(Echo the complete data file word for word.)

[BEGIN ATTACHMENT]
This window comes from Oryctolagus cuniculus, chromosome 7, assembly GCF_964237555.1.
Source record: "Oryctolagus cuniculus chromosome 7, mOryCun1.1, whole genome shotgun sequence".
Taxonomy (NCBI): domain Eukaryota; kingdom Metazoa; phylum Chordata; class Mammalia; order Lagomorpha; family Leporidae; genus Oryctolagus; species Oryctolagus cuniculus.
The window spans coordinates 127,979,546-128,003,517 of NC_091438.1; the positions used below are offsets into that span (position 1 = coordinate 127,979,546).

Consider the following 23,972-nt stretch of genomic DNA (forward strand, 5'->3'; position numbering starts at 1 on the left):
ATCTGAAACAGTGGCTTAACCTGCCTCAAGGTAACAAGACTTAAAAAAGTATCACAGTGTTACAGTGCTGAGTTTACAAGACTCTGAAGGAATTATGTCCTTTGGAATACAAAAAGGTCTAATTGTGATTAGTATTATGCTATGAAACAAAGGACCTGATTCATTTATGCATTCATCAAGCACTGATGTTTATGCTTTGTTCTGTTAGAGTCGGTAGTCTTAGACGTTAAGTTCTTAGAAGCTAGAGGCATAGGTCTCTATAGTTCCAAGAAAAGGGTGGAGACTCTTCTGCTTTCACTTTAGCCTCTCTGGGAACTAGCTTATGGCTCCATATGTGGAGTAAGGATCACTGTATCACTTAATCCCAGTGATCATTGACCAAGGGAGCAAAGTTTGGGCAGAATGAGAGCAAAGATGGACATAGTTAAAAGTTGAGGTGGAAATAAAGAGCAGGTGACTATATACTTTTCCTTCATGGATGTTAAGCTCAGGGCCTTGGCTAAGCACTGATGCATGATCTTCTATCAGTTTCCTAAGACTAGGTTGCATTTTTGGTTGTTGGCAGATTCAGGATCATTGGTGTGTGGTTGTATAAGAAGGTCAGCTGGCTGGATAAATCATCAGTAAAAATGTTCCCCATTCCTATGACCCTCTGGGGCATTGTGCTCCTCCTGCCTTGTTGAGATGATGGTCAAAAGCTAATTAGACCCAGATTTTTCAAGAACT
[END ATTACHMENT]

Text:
This window comes from Oryctolagus cuniculus, chromosome 7, assembly GCF_964237555.1.
Source record: "Oryctolagus cuniculus chromosome 7, mOryCun1.1, whole genome shotgun sequence".
Taxonomy (NCBI): domain Eukaryota; kingdom Metazoa; phylum Chordata; class Mammalia; order Lagomorpha; family Leporidae; genus Oryctolagus; species Oryctolagus cuniculus.
The window spans coordinates 127,979,546-128,003,517 of NC_091438.1; the positions used below are offsets into that span (position 1 = coordinate 127,979,546).

Consider the following 23,972-nt stretch of genomic DNA (forward strand, 5'->3'; position numbering starts at 1 on the left):
ATCTGAAACAGTGGCTTAACCTGCCTCAAGGTAACAAGACTTAAAAAAGTATCACAGTGTTACAGTGCTGAGTTTACAAGACTCTGAAGGAATTATGTCCTTTGGAATACAAAAAGGTCTAATTGTGATTAGTATTATGCTATGAAACAAAGGACCTGATTCATTTATGCATTCATCAAGCACTGATGTTTATGCTTTGTTCTGTTAGAGTCGGTAGTCTTAGACGTTAAGTTCTTAGAAGCTAGAGGCATAGGTCTCTATAGTTCCAAGAAAAGGGTGGAGACTCTTCTGCTTTCACTTTAGCCTCTCTGGGAACTAGCTTATGGCTCCATATGTGGAGTAAGGATCACTGTATCACTTAATCCCAGTGATCATTGACCAAGGGAGCAAAGTTTGGGCAGAATGAGAGCAAAGATGGACATAGTTAAAAGTTGAGGTGGAAATAAAGAGCAGGTGACTATATACTTTTCCTTCATGGATGTTAAGCTCAGGGCCTTGGCTAAGCACTGATGCATGATCTTCTATCAGTTTCCTAAGACTAGGTTGCATTTTTGGTTGTTGGCAGATTCAGGATCATTGGTGTGTGGTTGTATAAGAAGGTCAGCTGGCTGGATAAATCATCAGTAAAAATGTTCCCCATTCCTATGACCCTCTGGGGCATTGTGCTCCTCCTGCCTTGTTGAGATGATGGTCAAAAGCTAATTAGACCCAGATTTTTCAAGAACT